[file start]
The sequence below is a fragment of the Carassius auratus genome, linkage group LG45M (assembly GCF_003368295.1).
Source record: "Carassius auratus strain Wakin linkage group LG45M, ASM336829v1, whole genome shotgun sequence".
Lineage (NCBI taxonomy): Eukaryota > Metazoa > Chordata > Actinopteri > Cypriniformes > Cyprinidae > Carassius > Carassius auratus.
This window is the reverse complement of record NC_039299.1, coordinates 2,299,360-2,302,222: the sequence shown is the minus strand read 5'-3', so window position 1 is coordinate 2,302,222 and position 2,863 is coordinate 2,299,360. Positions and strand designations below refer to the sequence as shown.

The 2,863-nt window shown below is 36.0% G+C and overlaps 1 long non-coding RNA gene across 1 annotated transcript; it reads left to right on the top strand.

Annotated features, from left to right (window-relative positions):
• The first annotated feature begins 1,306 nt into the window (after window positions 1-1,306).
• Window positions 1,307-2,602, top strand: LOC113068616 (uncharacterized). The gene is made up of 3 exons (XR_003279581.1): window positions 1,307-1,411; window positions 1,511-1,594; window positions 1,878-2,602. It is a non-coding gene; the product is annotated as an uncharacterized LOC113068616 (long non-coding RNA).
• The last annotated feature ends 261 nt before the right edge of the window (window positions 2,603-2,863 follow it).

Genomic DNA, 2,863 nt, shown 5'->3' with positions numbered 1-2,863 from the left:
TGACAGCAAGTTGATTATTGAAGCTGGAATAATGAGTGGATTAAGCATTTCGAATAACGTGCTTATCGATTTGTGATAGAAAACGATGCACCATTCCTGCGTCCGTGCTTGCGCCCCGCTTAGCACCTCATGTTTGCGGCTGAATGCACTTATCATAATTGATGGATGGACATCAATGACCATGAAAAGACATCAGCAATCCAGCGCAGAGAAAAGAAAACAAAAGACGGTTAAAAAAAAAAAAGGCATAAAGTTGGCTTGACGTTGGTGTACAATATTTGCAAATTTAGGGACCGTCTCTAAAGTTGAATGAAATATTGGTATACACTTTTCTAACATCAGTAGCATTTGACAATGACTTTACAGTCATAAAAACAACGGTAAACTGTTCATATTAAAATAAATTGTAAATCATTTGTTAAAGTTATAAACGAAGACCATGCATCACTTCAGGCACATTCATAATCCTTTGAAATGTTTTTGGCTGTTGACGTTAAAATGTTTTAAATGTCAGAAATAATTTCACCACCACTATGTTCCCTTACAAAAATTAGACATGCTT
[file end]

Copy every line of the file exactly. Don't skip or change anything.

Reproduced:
The sequence below is a fragment of the Carassius auratus genome, linkage group LG45M (assembly GCF_003368295.1).
Source record: "Carassius auratus strain Wakin linkage group LG45M, ASM336829v1, whole genome shotgun sequence".
Lineage (NCBI taxonomy): Eukaryota > Metazoa > Chordata > Actinopteri > Cypriniformes > Cyprinidae > Carassius > Carassius auratus.
This window is the reverse complement of record NC_039299.1, coordinates 2,299,360-2,302,222: the sequence shown is the minus strand read 5'-3', so window position 1 is coordinate 2,302,222 and position 2,863 is coordinate 2,299,360. Positions and strand designations below refer to the sequence as shown.

The 2,863-nt window shown below is 36.0% G+C and overlaps 1 long non-coding RNA gene across 1 annotated transcript; it reads left to right on the top strand.

Annotated features, from left to right (window-relative positions):
• The first annotated feature begins 1,306 nt into the window (after window positions 1-1,306).
• Window positions 1,307-2,602, top strand: LOC113068616 (uncharacterized). The gene is made up of 3 exons (XR_003279581.1): window positions 1,307-1,411; window positions 1,511-1,594; window positions 1,878-2,602. It is a non-coding gene; the product is annotated as an uncharacterized LOC113068616 (long non-coding RNA).
• The last annotated feature ends 261 nt before the right edge of the window (window positions 2,603-2,863 follow it).

Genomic DNA, 2,863 nt, shown 5'->3' with positions numbered 1-2,863 from the left:
TGACAGCAAGTTGATTATTGAAGCTGGAATAATGAGTGGATTAAGCATTTCGAATAACGTGCTTATCGATTTGTGATAGAAAACGATGCACCATTCCTGCGTCCGTGCTTGCGCCCCGCTTAGCACCTCATGTTTGCGGCTGAATGCACTTATCATAATTGATGGATGGACATCAATGACCATGAAAAGACATCAGCAATCCAGCGCAGAGAAAAGAAAACAAAAGACGGTTAAAAAAAAAAAAGGCATAAAGTTGGCTTGACGTTGGTGTACAATATTTGCAAATTTAGGGACCGTCTCTAAAGTTGAATGAAATATTGGTATACACTTTTCTAACATCAGTAGCATTTGACAATGACTTTACAGTCATAAAAACAACGGTAAACTGTTCATATTAAAATAAATTGTAAATCATTTGTTAAAGTTATAAACGAAGACCATGCATCACTTCAGGCACATTCATAATCCTTTGAAATGTTTTTGGCTGTTGACGTTAAAATGTTTTAAATGTCAGAAATAATTTCACCACCACTATGTTCCCTTACAAAAATTAGACATGCTT